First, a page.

An early Marlene Dietrich movie next.
87 years ago...

[Image: 34678725740_ee963bb20c_o.jpg]

The Blue Angel (1930)
Director: Josef von Sternberg
Country: Germany
Length: 99 minutes
Type: Drama

The blu-ray for 'The Blue Angel' ('Der Blaue Engel') has both the German and English sound versions of the film (They shot everything twice) but I went for the German release (with English subtitles). I believe a silent version was also released but I can't find any copies. It's another step forward for sound film, but notably lacking a score (I assume this was for technical reasons). I found myself really missing the kind of lush orchestral scores that were used in earlier German silent films. However there are musical sequences, including Marlene Dietrich's now famous "theme song"...

Emil Jannings plays the uptight Professor Rath, who finds his students sharing "indecent" photos of a local Cabaret star Lola (Played by Dietrich). He storms down to the cabaret (the titular 'Blue Angel') to confront her and his students but ends up falling for young Lola. He recklessly throws away his career and standing in society to be with her ("There's no fool like an old fool"). By the end Rath's humiliation and degradation take him to the very limit of despair and he emits these truly horrible wails of anguish. These sounds demonstrate something new that silent films could never have done. It's very much a companion piece to Jannings' earlier 'The Last Man', this time winning him the first Oscar for Best Actor.

Another surrealist film next.
86 years ago...

[Image: 34968232421_217e7b207e_o.jpg]

The Golden Age (1930)
Director: Luis Buñuel
Country: France
Length: 63 minutes
Type: Silent, Surrealist, Comedy

'The Golden Age' ('L'Age d'Or') is the surrealist follow up from Luis Buñuel, to his short film 'An Andalusian Dog'. Some limited soundFX and a few snatches of dialogue are here but it's essentially another silent movie. The same sort of thing that delighted at 16 minutes, when stretched to an hour, gets a bit tedious around the middle.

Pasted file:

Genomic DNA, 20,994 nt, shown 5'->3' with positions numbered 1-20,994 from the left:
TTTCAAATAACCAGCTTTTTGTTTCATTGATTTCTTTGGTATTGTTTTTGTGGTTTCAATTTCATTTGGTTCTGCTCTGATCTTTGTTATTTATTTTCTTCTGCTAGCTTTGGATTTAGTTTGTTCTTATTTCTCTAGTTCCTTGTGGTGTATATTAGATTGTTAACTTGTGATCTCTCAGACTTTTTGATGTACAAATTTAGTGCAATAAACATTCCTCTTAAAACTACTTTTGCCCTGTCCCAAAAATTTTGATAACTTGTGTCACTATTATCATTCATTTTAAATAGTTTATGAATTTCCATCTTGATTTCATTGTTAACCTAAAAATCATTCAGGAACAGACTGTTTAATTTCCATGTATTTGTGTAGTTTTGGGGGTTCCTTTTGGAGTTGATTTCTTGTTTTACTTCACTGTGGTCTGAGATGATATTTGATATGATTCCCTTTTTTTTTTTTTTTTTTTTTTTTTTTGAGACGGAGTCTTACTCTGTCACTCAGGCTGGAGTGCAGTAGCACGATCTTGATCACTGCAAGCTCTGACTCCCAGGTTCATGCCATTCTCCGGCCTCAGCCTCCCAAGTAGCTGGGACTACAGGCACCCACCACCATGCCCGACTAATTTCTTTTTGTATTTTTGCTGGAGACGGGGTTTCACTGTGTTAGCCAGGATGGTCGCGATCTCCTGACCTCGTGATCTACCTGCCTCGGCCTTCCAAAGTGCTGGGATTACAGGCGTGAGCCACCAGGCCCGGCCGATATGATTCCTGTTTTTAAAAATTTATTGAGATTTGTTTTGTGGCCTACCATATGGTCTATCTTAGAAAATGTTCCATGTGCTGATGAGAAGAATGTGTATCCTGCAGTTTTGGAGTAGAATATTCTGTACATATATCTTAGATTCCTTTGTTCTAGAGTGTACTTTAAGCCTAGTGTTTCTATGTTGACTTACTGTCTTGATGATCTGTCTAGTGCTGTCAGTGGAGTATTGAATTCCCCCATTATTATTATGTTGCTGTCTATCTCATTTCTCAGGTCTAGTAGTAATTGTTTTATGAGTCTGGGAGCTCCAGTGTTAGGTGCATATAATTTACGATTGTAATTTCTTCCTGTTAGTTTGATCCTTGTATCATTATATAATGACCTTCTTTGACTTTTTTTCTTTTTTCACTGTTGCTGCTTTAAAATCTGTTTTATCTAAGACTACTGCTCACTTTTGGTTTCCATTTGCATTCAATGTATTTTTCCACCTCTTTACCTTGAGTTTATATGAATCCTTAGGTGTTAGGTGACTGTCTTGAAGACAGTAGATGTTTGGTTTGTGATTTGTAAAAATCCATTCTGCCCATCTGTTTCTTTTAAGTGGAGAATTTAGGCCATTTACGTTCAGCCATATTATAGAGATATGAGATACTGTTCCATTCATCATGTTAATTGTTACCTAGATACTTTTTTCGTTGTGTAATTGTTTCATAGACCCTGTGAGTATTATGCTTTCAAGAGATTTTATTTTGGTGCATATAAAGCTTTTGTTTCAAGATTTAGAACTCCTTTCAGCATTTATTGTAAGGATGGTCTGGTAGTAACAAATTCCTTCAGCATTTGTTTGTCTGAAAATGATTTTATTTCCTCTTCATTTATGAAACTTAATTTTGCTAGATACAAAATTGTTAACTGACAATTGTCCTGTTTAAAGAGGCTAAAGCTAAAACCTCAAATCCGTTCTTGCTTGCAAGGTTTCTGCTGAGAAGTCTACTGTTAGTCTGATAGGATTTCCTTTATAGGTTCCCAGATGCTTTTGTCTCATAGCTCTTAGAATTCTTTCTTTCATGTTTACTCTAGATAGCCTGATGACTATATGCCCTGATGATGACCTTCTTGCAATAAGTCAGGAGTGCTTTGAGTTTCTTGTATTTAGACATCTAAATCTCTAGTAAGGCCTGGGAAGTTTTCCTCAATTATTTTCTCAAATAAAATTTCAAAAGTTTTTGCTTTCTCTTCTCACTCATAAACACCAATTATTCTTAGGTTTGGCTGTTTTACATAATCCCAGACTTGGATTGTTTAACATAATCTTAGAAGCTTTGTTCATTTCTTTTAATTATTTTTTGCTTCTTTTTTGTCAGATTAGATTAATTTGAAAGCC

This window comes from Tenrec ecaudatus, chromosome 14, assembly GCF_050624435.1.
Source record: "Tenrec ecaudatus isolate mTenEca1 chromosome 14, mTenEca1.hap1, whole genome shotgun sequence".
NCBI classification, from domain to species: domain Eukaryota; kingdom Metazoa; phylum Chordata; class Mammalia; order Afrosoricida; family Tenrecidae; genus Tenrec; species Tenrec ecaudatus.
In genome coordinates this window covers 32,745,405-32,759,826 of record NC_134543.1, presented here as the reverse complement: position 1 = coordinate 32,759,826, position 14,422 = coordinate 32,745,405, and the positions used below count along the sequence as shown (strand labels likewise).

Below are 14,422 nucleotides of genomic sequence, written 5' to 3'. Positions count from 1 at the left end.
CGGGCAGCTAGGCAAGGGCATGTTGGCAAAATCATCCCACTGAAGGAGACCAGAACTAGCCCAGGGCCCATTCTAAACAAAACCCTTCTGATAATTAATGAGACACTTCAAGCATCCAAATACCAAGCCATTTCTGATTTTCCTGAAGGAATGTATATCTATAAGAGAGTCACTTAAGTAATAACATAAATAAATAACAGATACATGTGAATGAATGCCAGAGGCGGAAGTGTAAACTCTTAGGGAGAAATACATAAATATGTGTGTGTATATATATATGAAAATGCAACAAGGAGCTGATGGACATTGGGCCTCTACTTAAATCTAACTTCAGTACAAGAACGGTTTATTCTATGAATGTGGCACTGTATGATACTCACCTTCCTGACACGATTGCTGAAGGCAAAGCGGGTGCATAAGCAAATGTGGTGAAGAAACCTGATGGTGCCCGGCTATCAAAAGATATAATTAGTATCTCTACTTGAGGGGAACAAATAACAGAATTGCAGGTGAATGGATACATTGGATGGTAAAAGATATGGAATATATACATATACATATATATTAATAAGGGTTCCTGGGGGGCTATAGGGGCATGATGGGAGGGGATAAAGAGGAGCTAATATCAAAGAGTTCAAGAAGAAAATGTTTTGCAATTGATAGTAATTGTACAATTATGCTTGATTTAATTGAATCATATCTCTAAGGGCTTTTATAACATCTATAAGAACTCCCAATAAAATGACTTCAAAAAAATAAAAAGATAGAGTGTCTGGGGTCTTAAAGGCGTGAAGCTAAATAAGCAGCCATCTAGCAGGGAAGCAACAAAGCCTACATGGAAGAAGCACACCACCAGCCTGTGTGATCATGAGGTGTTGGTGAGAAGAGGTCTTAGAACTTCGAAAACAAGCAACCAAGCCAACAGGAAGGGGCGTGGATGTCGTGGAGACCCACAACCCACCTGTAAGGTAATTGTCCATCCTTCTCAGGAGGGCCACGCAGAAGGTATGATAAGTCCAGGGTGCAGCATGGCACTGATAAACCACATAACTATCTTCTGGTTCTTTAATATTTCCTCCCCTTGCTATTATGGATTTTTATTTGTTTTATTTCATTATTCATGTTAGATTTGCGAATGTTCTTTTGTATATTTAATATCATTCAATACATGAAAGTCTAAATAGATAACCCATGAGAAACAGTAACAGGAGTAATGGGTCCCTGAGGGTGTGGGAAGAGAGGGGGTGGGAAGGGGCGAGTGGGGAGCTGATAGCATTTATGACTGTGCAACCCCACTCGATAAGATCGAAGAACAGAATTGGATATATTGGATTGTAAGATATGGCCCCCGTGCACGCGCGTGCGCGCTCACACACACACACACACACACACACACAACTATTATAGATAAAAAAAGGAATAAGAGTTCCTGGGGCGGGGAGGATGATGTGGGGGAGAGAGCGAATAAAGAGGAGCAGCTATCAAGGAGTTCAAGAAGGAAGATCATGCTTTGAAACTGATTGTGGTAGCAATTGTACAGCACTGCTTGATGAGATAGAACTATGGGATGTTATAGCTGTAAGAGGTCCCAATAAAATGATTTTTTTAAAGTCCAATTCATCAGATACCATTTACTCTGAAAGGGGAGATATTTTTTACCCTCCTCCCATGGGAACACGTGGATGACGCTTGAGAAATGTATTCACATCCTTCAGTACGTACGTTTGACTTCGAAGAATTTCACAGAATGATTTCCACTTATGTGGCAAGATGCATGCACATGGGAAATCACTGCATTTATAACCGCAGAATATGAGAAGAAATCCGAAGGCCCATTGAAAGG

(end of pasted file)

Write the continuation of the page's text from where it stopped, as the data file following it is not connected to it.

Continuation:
Thankfully, enjoyment recovers in the second half when the focus shifts to a high-society party featuring "The Man" committing spectacular social indiscretions. Such as... kicking a puppy out of frame, knocking over a blind man, shooting a child in the back for taking his cigarette, mud wrestling a woman during a religious ceremony, then slapping her mother full-force in the face for spilling his sherry, and later a throwing a burning Christmas tree out of a window, followed by a bishop and a giraffe. I had some real laugh-out-loud moments with this unfeasibly awful character. The best bits edited down to something like 30 minutes would be a riot, instead of a bit of a chore.

Another Soviet film next. The Berlin wall can't fall fast enough.
86 years ago...

[Image: 34296975894_0b9ca60fb1_o.jpg]

Earth (1930)
Director: Alexander Dovzhenko
Country: Ukraine (Then part of the Soviet Union)
Length: 76 minutes
Type: Silent, Propaganda, Drama

'Earth' ('Zemlya') is another Soviet propaganda film which is considerably more enjoyable and more conventional than the others I've watched so far. That said, the underlying propaganda message is more insidious and malevolent. It's aim is to portray peasants who still owned their own small scrap of land (and a couple of cows) as being enemies of the people, in not giving what little they had, over to the new Soviet collectivist farm system. Stalin had already begun killing and imprisoning these peasants (Kulaks) in their millions as the film was being made.

The questionable political context aside, it's an emotional story about triumph over adversity. Beautiful shots of farms and countryside. Strong characters. The joy of a hard days work, when you've accomplished something. In this case, the process of turning a field of wheat, into loaves of bread.

The first true American Gangster movie next!
86 years ago...

[Image: 35185218895_1cb18b5f5b_o.jpg]

Little Caesar (1931)
Director: Mervyn LeRoy
Country: United States
Length: 79 minutes
Type: Drama, Crime, Gangster

'Little Caesar' is considered the first US Gangster film, the twisted version of the American dream. The template is here, the violent arrogant rise and the hubristic fall. Edward G. Robinson's lead performance is very good, even if his Gangster accent is a corny (He seemed to end every sentence with "...see"). He is deliberately the spit of Al Capone, the infamous "St. Valentine's Day Massacre" having occurred less than a year before the 'Little Caesar' was released.

[Image: 34375865693_ee3d39c8a8_c.jpg]

Supporting actors Douglas Fairbanks Jr. and Glenda Farrell aren't particularly good but they don't ruin the picture. The direction is sometimes flat (No doubt due to sound recording issues) but LeRoy also uses some memorable Scorsese-like gliding camera moves. On that note, there are more than a few shots that are directly referenced in later Gangster films like 'The Godfather'.

'All Quiet on the Western Front' next.
87 years ago...

[Image: 34498387023_ffb79a3bce_o.jpg]

All Quiet on the Western Front (1930)
Director: Lewis Milestone
Country: United States
Length: 153 minutes (2.5 hours)
Type: (Anti-)War, Drama